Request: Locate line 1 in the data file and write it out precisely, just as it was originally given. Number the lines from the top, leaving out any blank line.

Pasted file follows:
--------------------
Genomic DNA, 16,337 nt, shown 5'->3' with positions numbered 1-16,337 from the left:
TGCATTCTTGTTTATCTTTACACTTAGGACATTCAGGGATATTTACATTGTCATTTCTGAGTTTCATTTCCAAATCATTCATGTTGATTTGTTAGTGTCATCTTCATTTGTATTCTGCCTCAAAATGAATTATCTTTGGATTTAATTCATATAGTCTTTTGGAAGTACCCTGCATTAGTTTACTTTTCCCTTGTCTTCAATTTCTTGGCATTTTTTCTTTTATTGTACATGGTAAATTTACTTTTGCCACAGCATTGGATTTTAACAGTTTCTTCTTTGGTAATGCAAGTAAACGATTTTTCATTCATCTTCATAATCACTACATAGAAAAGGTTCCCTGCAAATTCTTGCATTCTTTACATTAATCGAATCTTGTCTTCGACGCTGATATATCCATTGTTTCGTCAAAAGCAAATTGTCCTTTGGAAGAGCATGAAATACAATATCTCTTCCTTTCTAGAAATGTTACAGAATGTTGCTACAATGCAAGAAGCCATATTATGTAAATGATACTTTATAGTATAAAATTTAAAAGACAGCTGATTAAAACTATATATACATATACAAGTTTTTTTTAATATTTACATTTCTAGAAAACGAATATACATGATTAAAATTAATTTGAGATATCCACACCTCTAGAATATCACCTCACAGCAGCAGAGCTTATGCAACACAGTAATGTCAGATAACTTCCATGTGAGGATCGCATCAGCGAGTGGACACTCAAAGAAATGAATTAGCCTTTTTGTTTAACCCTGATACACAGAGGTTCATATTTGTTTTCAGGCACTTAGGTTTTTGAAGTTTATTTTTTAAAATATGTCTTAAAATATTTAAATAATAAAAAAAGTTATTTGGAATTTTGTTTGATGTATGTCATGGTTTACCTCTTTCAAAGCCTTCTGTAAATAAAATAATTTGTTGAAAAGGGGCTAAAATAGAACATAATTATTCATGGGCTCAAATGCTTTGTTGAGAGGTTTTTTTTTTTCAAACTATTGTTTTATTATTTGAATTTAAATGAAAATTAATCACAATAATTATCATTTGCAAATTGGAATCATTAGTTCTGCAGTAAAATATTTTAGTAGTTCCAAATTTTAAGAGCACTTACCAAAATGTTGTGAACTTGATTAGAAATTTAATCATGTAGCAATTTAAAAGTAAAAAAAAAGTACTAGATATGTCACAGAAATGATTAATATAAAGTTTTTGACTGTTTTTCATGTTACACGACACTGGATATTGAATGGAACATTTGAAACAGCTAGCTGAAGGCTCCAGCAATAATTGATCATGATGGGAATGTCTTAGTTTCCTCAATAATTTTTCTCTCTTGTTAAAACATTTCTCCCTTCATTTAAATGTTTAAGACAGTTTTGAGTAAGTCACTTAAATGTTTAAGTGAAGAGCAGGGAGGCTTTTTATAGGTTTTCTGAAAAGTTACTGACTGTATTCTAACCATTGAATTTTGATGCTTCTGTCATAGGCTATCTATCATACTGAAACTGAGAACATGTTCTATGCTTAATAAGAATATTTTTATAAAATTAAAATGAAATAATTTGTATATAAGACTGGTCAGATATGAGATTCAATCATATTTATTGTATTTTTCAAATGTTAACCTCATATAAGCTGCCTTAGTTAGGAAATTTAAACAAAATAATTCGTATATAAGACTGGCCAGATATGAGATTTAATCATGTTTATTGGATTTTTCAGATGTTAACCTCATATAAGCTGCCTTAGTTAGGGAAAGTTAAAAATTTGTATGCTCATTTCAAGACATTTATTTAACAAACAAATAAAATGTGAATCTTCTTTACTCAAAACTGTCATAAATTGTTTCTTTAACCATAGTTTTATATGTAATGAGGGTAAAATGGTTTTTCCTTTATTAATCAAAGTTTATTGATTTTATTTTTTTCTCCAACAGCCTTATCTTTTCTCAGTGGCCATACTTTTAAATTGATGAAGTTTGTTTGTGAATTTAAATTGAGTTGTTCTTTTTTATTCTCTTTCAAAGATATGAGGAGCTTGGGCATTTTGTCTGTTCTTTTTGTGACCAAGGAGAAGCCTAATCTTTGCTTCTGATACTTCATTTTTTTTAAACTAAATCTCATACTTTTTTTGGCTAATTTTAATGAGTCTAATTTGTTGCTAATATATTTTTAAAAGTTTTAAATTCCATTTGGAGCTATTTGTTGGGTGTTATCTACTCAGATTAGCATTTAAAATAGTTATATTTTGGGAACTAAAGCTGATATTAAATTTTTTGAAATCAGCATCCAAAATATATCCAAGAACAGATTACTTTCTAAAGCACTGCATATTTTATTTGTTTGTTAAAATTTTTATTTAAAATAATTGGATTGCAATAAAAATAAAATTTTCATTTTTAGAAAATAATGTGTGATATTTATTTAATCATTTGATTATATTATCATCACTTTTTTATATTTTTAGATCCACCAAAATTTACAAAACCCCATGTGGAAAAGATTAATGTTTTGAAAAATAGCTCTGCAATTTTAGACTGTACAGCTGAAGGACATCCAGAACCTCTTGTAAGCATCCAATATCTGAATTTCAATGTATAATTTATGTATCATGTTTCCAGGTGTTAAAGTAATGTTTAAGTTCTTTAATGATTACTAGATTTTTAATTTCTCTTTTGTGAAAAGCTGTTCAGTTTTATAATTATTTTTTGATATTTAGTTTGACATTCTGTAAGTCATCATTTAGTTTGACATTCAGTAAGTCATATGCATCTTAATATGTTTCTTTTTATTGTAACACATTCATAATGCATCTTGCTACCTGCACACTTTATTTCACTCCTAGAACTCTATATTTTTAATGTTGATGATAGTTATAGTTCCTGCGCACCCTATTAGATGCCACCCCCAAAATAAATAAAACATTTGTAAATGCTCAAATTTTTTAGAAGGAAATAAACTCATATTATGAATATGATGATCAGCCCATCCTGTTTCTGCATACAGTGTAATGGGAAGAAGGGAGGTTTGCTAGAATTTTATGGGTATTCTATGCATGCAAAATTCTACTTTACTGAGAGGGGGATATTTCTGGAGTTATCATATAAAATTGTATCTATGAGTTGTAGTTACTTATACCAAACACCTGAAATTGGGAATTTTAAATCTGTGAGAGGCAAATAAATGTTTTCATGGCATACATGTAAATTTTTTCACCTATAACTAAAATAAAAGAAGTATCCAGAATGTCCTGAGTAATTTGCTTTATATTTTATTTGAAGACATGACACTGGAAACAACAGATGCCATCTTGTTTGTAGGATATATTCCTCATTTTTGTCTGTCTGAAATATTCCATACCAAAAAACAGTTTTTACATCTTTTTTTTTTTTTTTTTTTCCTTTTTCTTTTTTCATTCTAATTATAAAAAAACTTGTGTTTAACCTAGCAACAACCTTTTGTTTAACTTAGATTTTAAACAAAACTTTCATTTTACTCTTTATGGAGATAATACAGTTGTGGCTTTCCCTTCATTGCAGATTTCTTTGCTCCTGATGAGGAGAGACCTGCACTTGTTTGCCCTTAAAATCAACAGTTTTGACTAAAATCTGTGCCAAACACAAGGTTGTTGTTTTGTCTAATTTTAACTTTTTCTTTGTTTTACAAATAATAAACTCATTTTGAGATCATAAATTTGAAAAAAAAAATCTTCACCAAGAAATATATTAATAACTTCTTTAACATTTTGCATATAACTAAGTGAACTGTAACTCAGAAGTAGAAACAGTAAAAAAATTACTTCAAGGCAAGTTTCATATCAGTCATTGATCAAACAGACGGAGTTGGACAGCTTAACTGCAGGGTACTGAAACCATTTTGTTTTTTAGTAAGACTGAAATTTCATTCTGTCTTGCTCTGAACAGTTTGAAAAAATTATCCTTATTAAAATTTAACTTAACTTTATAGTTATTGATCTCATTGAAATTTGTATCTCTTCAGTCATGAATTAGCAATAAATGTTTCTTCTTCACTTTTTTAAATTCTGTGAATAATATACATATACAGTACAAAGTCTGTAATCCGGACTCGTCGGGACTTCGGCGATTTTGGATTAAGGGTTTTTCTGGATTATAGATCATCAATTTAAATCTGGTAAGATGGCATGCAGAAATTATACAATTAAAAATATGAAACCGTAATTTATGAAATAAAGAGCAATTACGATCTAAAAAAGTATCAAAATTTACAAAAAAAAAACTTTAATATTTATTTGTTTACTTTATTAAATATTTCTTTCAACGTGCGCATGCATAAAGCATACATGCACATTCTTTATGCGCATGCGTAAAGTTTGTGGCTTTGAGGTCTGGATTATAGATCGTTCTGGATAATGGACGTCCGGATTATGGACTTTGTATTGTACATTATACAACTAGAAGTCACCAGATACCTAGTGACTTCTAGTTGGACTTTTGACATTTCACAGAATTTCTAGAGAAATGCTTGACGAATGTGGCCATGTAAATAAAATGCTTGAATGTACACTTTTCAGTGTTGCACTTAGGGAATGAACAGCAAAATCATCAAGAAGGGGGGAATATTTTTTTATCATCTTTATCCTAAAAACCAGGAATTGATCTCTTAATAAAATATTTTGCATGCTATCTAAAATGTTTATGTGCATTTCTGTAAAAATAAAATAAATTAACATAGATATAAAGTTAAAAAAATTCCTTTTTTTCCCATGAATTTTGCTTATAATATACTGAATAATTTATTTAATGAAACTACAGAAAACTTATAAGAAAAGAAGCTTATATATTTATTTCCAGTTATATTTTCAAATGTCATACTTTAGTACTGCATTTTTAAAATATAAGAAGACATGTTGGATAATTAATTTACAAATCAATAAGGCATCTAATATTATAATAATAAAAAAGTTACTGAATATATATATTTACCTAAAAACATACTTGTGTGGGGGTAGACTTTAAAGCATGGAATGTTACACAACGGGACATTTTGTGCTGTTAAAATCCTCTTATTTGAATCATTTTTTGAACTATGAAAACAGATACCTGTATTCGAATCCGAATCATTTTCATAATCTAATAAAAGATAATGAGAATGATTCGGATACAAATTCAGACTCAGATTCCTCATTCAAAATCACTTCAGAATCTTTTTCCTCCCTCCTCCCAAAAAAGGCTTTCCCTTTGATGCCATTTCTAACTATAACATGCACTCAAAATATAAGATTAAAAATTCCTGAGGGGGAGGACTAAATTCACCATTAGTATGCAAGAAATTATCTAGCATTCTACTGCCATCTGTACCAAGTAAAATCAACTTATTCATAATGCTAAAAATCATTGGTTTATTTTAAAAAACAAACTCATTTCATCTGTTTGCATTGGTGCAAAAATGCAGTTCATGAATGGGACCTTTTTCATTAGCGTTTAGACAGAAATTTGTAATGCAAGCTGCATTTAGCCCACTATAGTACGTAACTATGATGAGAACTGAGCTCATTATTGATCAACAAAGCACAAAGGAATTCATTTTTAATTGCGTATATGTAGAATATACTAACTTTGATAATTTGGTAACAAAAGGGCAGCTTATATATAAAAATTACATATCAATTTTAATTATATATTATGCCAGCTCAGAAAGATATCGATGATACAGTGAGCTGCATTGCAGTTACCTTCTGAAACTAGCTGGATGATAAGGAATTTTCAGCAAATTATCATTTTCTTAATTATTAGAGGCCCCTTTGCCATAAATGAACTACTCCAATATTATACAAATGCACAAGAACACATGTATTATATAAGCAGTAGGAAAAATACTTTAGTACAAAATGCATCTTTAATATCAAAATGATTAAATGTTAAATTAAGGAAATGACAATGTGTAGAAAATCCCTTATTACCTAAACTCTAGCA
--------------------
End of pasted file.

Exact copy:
Genomic DNA, 16,337 nt, shown 5'->3' with positions numbered 1-16,337 from the left: